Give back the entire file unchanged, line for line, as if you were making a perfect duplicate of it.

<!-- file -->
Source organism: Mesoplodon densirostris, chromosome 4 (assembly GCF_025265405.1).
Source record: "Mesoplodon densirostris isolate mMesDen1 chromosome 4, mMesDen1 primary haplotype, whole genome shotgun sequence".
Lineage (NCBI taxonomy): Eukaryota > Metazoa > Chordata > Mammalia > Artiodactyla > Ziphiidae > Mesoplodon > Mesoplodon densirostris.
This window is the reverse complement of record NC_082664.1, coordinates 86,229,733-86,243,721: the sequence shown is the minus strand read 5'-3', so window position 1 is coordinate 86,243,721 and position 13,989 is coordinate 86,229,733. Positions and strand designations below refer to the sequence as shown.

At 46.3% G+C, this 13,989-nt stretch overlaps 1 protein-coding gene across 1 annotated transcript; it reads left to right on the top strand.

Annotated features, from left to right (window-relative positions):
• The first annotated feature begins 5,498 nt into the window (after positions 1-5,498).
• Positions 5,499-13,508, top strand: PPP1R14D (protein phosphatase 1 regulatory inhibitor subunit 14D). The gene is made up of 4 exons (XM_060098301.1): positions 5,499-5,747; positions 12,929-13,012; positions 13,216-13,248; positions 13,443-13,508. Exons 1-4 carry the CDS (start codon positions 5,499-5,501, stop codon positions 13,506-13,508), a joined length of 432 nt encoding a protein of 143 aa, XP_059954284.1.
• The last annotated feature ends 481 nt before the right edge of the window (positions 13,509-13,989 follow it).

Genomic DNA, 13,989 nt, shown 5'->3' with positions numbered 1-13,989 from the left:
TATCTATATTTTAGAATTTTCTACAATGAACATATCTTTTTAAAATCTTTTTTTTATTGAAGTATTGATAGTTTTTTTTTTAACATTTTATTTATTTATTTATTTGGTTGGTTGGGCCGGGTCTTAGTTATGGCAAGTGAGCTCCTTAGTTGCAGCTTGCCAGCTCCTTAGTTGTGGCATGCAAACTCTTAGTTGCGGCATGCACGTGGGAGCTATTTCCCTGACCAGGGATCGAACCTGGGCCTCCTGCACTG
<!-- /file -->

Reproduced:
Source organism: Mesoplodon densirostris, chromosome 4 (assembly GCF_025265405.1).
Source record: "Mesoplodon densirostris isolate mMesDen1 chromosome 4, mMesDen1 primary haplotype, whole genome shotgun sequence".
Lineage (NCBI taxonomy): Eukaryota > Metazoa > Chordata > Mammalia > Artiodactyla > Ziphiidae > Mesoplodon > Mesoplodon densirostris.
This window is the reverse complement of record NC_082664.1, coordinates 86,229,733-86,243,721: the sequence shown is the minus strand read 5'-3', so window position 1 is coordinate 86,243,721 and position 13,989 is coordinate 86,229,733. Positions and strand designations below refer to the sequence as shown.

At 46.3% G+C, this 13,989-nt stretch overlaps 1 protein-coding gene across 1 annotated transcript; it reads left to right on the top strand.

Annotated features, from left to right (window-relative positions):
• The first annotated feature begins 5,498 nt into the window (after positions 1-5,498).
• Positions 5,499-13,508, top strand: PPP1R14D (protein phosphatase 1 regulatory inhibitor subunit 14D). The gene is made up of 4 exons (XM_060098301.1): positions 5,499-5,747; positions 12,929-13,012; positions 13,216-13,248; positions 13,443-13,508. Exons 1-4 carry the CDS (start codon positions 5,499-5,501, stop codon positions 13,506-13,508), a joined length of 432 nt encoding a protein of 143 aa, XP_059954284.1.
• The last annotated feature ends 481 nt before the right edge of the window (positions 13,509-13,989 follow it).

Genomic DNA, 13,989 nt, shown 5'->3' with positions numbered 1-13,989 from the left:
TATCTATATTTTAGAATTTTCTACAATGAACATATCTTTTTAAAATCTTTTTTTTATTGAAGTATTGATAGTTTTTTTTTTAACATTTTATTTATTTATTTATTTGGTTGGTTGGGCCGGGTCTTAGTTATGGCAAGTGAGCTCCTTAGTTGCAGCTTGCCAGCTCCTTAGTTGTGGCATGCAAACTCTTAGTTGCGGCATGCACGTGGGAGCTATTTCCCTGACCAGGGATCGAACCTGGGCCTCCTGCACTG